Unix-based systems, as used worldwide by sysadmins and cloud providers alike, could be hijacked by hackers abusing a hard-coded vuln that allows them to inject arbitrary commands into shell scripts executed by high-privilege users.
A class of vulnerabilities involving so-called wildcards allows a user to affect shell commands issued by other users through filename manipulation. If the other user is a privileged user, such as root, then the tactic could be used to run elevation of privilege-style attacks.
In the context of programming a wildcard is a character, or set of characters, that can be used as a replacement for some other range or class of characters. Wildcards are interpreted by a shell script before any other action is taken.
The old-school hacking technique, uncovered by security researchers at DefenseCode, uses specially crafted filenames featuring wildcards to inject arbitrary arguments to shell commands run by other users.
DefenseCode's whitepaper contains examples for different Unix commands and their impact if used in combination with wildcards. All Unix derivatives are potentially vulnerable.
Although it might at first appear that the flaw only affects badly-coded shell scripts that are executed by a higher privileged user, implying that it's not especially serious, the effect could go deeper than that, according to third-party analysis of the vulnerability by security consultancy SEC Consult.
SEC Consult reckons the vulnerability has implications for the boot and shutdown sequences of servers running with high privileges on most Unix-like operating systems.
The bug potentially affects Android, iOS, OS X and all the embedded solutions running on Linux. Oracle, RedHat and other commercial Linux based systems might also be at risk.
"Many of these operating systems have different shell utilities and tools accepting even more command line options," SEC Consult notes in a blog post "A short check on Ubuntu gave us at least five commands, besides the ones mentioned in the whitepaper, vulnerable to this specific problem."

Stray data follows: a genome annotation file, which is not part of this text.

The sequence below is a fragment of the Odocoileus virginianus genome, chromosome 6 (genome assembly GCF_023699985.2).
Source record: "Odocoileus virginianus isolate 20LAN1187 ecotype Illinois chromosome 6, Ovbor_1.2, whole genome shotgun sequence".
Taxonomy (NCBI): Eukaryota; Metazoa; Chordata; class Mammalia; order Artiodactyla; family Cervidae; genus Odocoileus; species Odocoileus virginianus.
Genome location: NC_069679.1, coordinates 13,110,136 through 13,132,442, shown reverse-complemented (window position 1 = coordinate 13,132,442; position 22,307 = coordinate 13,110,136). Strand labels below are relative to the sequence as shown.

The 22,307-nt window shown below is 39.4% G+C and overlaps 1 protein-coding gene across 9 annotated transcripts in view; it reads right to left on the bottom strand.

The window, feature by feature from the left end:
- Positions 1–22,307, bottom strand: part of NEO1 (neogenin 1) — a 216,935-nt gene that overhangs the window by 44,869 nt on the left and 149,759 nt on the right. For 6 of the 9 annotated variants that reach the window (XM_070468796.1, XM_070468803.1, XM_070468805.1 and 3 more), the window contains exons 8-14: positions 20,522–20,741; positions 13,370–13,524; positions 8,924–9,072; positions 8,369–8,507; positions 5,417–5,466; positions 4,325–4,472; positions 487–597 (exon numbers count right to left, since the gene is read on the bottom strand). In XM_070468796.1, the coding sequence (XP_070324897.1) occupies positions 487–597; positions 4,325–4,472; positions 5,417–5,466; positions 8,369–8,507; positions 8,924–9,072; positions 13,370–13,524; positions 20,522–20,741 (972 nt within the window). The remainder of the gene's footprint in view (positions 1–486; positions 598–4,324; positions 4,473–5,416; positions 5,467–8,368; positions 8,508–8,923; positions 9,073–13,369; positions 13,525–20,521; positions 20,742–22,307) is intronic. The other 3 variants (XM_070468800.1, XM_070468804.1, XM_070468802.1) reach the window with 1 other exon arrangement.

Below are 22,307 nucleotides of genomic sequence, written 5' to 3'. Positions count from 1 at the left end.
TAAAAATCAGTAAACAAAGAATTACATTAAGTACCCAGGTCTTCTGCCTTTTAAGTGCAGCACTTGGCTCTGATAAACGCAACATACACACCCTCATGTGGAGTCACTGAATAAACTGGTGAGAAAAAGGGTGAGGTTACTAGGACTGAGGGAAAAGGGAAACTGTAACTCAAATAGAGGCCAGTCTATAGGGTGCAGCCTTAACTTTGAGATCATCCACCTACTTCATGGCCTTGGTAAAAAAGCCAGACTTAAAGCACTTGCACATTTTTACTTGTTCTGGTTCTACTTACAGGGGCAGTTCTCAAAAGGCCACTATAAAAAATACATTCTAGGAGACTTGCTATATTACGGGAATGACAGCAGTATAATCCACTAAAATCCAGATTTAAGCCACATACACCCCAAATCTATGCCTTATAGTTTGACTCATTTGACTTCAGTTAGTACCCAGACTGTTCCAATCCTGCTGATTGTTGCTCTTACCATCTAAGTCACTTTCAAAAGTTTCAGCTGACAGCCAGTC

Cloud service- or web hosting providers running cron jobs for backups and similar tasks might also be exposed, according to SEC Consult, which argues that the vulnerability is a good candidate for further research.
"Since this bug originates from a design problem it will be very interesting on how operating system vendors address this problem. It is something you cannot fix with a simple patch. The way on how the system interacts with files has to be completely redesigned," SEC Consult writes.
"This is a 'feature' that has been present here since dawn of the internet, but nobody really tried to misuse it previously," explained Leon Juranic, chief exec of DefenseCode, in an email to El Reg."It is both hacking technique and actual vulnerability/weakness of Unix systems. Probably all Unix distributions are vulnerable to this."
"We wanted to inform all major *nix distributions via our responsible disclosure policy about this problem before posting it,” he added, “because it is highly likely that this problem could lead to local root access on many distributions. But, since part of this research contained in the document was mentioned on some blog entries, we are forced to release it in a full version."
Juranic added that the recent release of similarly-themed third-party research prompted DefenseCode to release its analysis - which it had been working on since April 2013 - earlier than it initially intended. ®